The DGPPN travelling exhibition was prepared in cooperation with the foundations Memorial to the Murdered Jews of Europe and Topography of Terror and has already been visited by more than 377,000 people. After its opening in the German Bundestag under the patronage of the Federal President, Joachim Gauck (a.D.), in 2014, the exhibition travelled to many national and international 59 locations.
The exhibition has been presented at various facilities, including parliaments, memorial sites, congresses and hospitals. It often establishes a specific connection with the respective region through an accompanying programme.
Between 1933 and 1945, up to 400,000 people were forcibly sterilised and more than 200,000 were murdered. The guiding principle for the selection of patients was the person’s supposed “value”. Doctors, nursing staff and functionaries passed judgement on the people committed to their care on the basis of their “curability”, “learning ability” or “capacity to work”. At the same time, the exclusion, persecution and extermination of peculiar, disturbing and ill people took place within the institutional and hospital systems.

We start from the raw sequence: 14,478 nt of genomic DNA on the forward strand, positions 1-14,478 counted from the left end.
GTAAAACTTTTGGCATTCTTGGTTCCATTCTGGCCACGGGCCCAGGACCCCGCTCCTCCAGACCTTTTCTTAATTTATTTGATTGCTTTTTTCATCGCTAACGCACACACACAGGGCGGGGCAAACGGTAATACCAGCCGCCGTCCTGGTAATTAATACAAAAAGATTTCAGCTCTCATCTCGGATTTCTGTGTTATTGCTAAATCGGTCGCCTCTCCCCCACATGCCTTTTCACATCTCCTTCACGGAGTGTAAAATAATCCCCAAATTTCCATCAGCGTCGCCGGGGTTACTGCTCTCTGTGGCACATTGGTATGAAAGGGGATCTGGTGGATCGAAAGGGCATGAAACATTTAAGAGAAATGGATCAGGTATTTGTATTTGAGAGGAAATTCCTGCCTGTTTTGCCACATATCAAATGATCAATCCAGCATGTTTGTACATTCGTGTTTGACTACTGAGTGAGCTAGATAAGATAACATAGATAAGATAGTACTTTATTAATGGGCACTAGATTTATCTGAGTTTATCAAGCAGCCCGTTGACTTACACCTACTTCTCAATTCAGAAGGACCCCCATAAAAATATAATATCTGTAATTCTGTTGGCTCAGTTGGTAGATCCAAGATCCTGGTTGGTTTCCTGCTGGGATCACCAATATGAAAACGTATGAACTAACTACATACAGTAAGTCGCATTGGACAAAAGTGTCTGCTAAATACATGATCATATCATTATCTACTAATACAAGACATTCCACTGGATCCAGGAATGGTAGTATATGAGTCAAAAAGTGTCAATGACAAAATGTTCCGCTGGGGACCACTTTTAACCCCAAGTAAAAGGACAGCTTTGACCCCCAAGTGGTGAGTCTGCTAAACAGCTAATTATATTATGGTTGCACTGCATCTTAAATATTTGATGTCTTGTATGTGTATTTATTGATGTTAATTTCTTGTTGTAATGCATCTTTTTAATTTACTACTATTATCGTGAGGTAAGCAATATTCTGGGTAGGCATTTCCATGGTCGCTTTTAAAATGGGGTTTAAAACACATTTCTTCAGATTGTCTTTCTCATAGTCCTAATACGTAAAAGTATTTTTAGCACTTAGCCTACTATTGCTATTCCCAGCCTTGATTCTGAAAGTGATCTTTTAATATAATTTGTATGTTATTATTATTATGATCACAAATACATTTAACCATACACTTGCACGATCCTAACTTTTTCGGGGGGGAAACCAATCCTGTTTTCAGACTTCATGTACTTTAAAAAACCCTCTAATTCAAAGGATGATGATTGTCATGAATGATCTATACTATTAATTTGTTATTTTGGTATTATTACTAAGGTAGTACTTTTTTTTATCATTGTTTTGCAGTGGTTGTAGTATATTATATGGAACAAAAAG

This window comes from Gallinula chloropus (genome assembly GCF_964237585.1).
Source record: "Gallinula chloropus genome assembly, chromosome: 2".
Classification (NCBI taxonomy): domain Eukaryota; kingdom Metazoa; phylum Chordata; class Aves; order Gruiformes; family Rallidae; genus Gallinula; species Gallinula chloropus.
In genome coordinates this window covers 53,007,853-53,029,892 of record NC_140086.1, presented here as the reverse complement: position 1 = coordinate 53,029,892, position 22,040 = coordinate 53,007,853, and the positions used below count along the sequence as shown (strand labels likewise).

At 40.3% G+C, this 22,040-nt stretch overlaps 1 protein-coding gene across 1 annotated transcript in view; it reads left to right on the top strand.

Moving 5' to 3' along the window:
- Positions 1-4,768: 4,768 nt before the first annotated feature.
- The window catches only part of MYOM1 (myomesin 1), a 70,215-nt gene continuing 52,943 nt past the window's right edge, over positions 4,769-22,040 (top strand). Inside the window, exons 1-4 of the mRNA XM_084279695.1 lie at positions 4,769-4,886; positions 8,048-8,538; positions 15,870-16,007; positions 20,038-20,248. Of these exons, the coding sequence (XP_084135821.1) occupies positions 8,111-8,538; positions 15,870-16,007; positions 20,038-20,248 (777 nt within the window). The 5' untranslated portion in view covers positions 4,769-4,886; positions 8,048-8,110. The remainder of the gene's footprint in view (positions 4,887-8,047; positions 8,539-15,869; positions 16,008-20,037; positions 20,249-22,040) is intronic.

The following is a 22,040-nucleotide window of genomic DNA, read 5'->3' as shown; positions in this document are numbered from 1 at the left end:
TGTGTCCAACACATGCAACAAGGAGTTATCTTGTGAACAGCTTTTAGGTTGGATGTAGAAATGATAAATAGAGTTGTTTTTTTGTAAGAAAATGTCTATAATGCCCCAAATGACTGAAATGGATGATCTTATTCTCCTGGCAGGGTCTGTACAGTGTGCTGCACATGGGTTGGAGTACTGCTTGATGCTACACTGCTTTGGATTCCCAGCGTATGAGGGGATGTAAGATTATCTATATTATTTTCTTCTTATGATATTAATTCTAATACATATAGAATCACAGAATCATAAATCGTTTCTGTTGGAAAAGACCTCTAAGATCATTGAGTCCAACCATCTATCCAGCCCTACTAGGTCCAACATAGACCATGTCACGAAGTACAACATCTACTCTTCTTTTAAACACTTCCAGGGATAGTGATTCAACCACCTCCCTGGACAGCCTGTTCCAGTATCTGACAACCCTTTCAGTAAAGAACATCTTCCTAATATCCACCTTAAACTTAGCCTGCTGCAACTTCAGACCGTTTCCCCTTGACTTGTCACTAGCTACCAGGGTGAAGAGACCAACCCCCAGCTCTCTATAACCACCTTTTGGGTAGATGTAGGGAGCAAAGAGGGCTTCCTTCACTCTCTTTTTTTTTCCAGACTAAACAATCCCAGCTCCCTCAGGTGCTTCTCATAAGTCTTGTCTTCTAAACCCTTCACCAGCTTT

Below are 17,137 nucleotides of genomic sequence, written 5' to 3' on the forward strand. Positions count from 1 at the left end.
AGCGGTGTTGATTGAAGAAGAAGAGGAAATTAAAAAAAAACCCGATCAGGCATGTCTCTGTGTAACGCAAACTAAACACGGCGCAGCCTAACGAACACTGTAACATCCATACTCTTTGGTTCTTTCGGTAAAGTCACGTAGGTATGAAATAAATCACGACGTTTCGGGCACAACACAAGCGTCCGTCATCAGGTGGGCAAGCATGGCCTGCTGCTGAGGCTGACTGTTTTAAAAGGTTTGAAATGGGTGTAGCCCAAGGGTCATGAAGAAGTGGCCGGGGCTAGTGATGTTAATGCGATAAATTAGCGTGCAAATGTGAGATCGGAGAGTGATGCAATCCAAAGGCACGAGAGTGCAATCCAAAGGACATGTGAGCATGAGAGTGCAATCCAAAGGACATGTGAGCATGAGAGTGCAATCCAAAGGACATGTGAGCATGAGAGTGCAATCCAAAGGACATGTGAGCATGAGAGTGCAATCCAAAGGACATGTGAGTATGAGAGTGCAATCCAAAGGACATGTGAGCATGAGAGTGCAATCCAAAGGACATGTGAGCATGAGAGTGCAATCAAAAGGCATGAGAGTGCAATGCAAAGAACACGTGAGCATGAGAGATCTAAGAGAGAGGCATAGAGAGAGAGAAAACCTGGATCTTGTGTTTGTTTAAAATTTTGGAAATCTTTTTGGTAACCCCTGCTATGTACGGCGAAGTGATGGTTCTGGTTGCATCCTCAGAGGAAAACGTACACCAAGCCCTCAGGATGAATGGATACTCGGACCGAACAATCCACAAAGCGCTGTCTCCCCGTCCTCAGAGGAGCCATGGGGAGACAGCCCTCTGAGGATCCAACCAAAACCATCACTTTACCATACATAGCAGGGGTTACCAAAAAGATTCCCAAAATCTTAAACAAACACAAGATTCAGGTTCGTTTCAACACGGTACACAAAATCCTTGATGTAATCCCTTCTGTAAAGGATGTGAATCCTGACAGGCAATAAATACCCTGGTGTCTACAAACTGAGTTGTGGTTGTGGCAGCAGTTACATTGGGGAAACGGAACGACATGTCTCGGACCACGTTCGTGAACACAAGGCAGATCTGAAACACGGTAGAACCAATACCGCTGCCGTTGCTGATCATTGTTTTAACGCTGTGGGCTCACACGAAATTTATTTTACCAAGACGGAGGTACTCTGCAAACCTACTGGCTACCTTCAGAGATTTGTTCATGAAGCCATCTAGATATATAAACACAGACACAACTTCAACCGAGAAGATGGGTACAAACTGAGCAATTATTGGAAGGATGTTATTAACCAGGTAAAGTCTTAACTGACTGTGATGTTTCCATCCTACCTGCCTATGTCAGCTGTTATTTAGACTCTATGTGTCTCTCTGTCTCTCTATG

The exhibition is specifically aimed at a wide audience. It uses the question of the value of life as a guiding principle and considers the intellectual and institutional preconditions of the killings, summarises the events from exclusion and forced sterilisations up to the Holocaust, considers examples of victims, perpetrators, accomplices and opponents and finally looks into how those events have been dealt with from 1945 until the present day. Exemplary biographies run throughout the entire exhibition: the many different actors involved in the crimes become tangible in the victims’ files. Their views of patients are contrasted with the patients’ own statements.
The final section of the exhibition comprises numerous voices – doctors, politicians, representatives of self-help associations, relatives of victims, nursing staff, health administration representatives and others – who look back on the events of the time and ask themselves from different perspectives about the personal significance of those events.